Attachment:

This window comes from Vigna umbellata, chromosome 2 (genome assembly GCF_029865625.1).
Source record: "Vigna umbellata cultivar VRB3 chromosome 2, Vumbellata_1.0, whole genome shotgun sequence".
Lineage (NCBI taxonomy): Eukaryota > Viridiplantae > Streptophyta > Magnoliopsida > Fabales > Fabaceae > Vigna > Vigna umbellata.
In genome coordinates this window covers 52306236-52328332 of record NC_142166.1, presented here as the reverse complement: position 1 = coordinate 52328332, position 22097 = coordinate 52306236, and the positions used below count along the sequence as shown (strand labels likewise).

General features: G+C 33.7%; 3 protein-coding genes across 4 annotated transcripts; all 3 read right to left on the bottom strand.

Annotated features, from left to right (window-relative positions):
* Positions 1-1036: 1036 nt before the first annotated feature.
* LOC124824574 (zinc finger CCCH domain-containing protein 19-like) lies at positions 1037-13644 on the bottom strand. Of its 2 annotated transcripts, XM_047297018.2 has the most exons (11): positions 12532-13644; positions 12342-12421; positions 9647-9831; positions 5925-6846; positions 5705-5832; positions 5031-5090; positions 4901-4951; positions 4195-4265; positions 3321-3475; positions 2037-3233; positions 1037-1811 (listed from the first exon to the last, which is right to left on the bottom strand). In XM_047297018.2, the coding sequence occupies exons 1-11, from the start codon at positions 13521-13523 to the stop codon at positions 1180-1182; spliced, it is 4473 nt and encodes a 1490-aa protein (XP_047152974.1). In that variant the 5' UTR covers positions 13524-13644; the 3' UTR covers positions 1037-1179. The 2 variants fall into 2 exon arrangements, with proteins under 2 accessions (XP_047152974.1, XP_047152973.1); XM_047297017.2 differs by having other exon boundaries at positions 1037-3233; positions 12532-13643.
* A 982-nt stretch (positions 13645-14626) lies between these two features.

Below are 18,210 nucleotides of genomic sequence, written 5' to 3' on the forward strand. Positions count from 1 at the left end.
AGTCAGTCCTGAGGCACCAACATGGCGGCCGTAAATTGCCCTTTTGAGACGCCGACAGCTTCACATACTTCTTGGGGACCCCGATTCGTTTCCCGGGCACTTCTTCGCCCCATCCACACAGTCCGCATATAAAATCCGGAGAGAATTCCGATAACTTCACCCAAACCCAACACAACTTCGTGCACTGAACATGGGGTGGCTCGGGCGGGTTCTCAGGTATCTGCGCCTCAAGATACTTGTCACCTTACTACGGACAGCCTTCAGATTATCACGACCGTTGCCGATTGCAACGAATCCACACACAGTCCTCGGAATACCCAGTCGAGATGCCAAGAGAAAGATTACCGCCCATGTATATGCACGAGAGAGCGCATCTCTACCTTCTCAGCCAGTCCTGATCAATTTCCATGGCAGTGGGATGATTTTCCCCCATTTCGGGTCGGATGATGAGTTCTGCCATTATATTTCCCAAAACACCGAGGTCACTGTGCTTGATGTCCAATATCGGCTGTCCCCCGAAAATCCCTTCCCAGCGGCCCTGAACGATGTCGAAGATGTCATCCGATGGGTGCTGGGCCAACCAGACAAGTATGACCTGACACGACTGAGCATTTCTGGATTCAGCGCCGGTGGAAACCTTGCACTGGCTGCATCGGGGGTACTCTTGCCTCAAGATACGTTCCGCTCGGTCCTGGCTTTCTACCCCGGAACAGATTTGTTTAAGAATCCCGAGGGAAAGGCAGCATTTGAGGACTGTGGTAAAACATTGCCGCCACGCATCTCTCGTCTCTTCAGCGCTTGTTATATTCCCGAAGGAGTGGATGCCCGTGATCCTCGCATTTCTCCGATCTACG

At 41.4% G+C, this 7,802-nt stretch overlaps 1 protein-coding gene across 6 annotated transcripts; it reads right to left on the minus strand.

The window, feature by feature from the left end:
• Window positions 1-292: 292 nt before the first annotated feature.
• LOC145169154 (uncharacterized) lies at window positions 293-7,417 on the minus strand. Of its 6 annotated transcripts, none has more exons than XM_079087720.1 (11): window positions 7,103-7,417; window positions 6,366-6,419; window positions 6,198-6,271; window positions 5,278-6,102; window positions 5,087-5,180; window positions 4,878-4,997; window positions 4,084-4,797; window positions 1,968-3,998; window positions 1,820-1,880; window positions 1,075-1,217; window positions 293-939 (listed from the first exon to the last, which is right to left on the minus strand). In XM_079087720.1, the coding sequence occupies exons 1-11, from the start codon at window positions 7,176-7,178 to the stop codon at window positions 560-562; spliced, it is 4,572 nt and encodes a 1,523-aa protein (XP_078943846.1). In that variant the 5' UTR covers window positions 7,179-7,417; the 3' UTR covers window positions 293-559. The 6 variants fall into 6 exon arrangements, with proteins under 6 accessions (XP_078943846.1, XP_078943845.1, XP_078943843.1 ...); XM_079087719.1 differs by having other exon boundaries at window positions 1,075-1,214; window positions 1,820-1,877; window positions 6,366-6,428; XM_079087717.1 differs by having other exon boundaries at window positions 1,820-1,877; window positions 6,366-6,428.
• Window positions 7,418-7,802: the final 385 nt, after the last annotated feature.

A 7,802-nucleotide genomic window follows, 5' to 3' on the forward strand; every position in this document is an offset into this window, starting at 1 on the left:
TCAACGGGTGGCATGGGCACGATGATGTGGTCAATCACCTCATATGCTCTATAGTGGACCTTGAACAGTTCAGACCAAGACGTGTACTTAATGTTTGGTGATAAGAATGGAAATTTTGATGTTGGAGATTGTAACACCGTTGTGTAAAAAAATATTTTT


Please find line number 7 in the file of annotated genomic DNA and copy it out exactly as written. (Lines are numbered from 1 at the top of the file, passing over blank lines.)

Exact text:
* Positions 1-1036: 1036 nt before the first annotated feature.